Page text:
I air dry my Asta because I like the curly coat. and think of poodles in history when there were no dryers. Never once have I had an issue of skin problems.
If they have thick hair, many of them literally get cold until their hair is dry, unless in a hot climate. I used to have really thick hair myself and can relate!Misha is so used to being blow dried that he detests air drying. He just curls up and shivers for hours and cries pitiful whines. He tries to jump up on his drying platform and gives me meaningful stares.
Yep! My hair will literally stay damp underneath for hours.If they have thick hair, many of them literally get cold until their hair is dry, unless in a hot climate. I used to have really thick hair myself and can relate!
Yeah, it's the mats/health or comfort-related issues I'm wondering about specifically. That makes sense that poodle owners would have had staff that could assist.I've seen some photos of poodles from the late 1800's and early 1900's. Quite a few look rather bedraggled compared to a modern dog.
Additionally, poodles, as waterfowl dogs, probably would have been owned by relatively affluent households. Their owners had the leisure to go hunting and the disposable income to purchase firearms and ammunition. Most middle class and all upper class families had servants back in the day. It's a lot easier to ensure a dog gets its daily brushing if you can delegate the work to a maid or a stableboy.
My big guys were like giant soggy ambulatory loofah sponges if I didn't blow them dry. Even after wiping them off with three beach towels apiece they would still leave a trail of dampness through the house. Additionally, they tended to develop mats if I just let them air dry. Simply combing them out once wasn't enough; the damp hair would coil back into a knot. I needed to keep combing, and neither they nor I had that kind of patience. In summer, when they were trimmed short, I could wash them and toss them out into the yard to run themselves dry in the sun. Not so much in winter.
Thanks for the tip! I'm so excited to get my hands on that book.PTP - I saw in another thread you mentioned borrowing Kalstone's poodle grooming book? When you get it, be sure to check out the historical section. It has a great description of poodles in London going to special poodle barbers to have the family crest shaved on their back. Talk about skill.
I have a pet theory that the modern poodle has avoided some of the weirdness in other breeds (think German shepherd back legs and CKC spaniel heads and many breeds with squished faces) due to breeders going nuts on the coat instead. Old pictures seem to show poodles with much less full coats than modern poodles. I joke somewhat seriously that poodles were bred for thicker and thicker hair that can rise to ever more elaborate versions of the Continental, with ever longer neck hair, instead of for weird body shapes. I imagine less thick/dense coats would have been faster to dry and a bit less mat-prone.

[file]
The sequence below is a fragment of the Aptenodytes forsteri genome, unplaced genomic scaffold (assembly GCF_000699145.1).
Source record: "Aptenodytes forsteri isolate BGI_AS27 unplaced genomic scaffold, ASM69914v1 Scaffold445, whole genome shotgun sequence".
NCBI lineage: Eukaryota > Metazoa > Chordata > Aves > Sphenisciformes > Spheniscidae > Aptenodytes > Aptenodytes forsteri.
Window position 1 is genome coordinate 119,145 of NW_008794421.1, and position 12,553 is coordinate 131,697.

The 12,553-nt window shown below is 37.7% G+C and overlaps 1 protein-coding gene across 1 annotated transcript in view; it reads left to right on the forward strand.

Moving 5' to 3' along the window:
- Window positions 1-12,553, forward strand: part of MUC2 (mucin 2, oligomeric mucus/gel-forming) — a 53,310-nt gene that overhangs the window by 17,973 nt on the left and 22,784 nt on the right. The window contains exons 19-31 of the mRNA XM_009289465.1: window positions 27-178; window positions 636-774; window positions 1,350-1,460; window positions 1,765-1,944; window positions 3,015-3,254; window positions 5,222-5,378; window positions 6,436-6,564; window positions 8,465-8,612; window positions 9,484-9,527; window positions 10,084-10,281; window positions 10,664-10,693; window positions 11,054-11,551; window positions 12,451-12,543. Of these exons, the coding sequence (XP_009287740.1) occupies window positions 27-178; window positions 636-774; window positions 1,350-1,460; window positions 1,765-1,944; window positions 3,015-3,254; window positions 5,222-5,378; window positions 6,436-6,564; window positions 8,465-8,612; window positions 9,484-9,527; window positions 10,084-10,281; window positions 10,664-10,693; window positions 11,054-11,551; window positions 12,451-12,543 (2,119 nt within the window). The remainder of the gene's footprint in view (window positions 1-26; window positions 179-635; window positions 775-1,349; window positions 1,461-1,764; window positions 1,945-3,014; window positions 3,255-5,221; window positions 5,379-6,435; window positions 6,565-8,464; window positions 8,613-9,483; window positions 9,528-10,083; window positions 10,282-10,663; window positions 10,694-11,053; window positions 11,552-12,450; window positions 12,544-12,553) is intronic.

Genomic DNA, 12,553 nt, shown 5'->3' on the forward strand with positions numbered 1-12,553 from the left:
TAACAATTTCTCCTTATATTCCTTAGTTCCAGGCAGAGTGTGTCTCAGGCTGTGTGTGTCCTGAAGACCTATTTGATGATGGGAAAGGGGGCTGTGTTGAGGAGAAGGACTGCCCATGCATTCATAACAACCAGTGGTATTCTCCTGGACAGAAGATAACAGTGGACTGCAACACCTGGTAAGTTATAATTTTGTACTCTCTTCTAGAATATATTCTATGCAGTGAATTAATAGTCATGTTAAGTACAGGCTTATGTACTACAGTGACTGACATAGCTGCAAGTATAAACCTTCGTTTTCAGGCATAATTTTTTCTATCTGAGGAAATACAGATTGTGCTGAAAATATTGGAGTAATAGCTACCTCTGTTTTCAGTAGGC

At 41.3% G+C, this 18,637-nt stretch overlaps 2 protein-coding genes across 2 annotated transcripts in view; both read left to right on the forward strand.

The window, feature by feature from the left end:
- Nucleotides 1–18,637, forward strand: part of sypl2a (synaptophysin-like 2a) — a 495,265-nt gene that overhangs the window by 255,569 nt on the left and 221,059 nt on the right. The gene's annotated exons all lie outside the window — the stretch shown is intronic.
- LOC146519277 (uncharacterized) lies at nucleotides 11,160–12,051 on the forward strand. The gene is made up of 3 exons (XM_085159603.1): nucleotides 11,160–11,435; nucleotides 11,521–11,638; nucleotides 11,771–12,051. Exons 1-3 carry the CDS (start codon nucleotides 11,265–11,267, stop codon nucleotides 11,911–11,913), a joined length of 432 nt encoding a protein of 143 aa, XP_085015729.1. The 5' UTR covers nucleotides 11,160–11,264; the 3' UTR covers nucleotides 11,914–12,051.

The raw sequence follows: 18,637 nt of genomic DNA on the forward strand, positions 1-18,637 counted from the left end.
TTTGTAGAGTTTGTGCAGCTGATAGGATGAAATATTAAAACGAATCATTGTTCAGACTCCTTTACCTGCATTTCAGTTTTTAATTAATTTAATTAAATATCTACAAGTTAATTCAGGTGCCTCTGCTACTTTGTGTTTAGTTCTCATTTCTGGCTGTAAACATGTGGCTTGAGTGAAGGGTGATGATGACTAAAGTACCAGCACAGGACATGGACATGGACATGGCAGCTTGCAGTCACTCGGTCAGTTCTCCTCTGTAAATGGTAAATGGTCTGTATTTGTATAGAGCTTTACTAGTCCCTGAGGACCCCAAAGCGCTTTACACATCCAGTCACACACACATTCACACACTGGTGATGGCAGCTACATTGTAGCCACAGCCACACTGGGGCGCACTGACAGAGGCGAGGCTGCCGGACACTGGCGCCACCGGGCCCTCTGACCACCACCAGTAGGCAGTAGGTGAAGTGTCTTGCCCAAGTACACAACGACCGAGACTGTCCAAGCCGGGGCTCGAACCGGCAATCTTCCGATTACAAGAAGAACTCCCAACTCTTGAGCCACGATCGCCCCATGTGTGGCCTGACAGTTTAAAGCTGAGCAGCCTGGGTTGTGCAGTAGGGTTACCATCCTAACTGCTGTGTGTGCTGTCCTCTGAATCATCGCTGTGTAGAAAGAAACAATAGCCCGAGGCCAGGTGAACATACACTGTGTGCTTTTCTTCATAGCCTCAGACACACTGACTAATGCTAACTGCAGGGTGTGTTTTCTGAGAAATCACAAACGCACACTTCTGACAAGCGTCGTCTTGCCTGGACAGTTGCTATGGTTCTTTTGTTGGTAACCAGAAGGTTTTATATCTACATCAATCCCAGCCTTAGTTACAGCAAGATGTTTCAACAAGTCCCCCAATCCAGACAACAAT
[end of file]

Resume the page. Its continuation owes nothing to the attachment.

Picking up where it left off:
An interesting quote from the Spanish Waterdog club site:Yeah, it's the mats/health or comfort-related issues I'm wondering about specifically. That makes sense that poodle owners would have had staff that could assist.
It's an interesting topic.
Poodle coats couldn't be more different than say, a Labrador's, and yet both are bred for water. I wonder why the distinct textures. I need a good historical resource to satisfy my curiosity!
I've seen no evidence, but I wonder if some poodle owners dealt with their poodles the same wayThe Spanish Water Dog generally requires little grooming. The coat should never be brushed or combed. At least once a year, the coat must be evenly sheared from the entire body, very similar to shearing a sheep – twice per year is not uncommon. During the phase in which the Spanish Water Dog’s coat begins to cord, more work is required to assist proper cording and to prevent the cords from matting near the skin.
Yes the lagotto has a coat that is groomed the same way. I do not think poodle coats fair as well without grooming. There are probably slight differences. But maybe those have been bred in after they were kept for pet and show.An interesting quote from the Spanish Waterdog club site:
I've seen no evidence, but I wonder if some poodle owners dealt with their poodles the same way
I think this is a very sensible cut. I have been doing a similar cut during the rainy season because it's just constant mud pits here.I keep my Spoo in a 5 in winter or a 7 the rest of the year, with face, feet, and fanny in a 10 or less. He has a very thick coat and does not like long hair at all! He refuses to wear a human made coat even at 0 F, and loves to run in the snow and cold. He is 11 years old and has always been like this. Even in winter inside he will lay on a hardwood floor and pant if his hair is longer. And we live in the UP of Michigan. I do keep his topknot and tail poofy. This kind of cut requires much less grooming and brushing. I keep my place at 66F in the winter.
How much of a lot of grooming is what the poodle wants, and the vanity of the owner?
Interesting, I had not known of the Lagotto before. In the photos I have seen I am not sure how they can even see, maybe doing the truffle finding by scent?Yes the lagotto has a coat that is groomed the same way. I do not think poodle coats fair as well without grooming. There are probably slight differences. But maybe those have been bred in after they were kept for pet and show.
I love them. They're actually on my shortlist for our next dog. But they do look an awful lot like a poodle in need of a groom!Interesting, I had not known of the Lagotto before. In the photos I have seen I am not sure how they can even see, maybe doing the truffle finding by scent?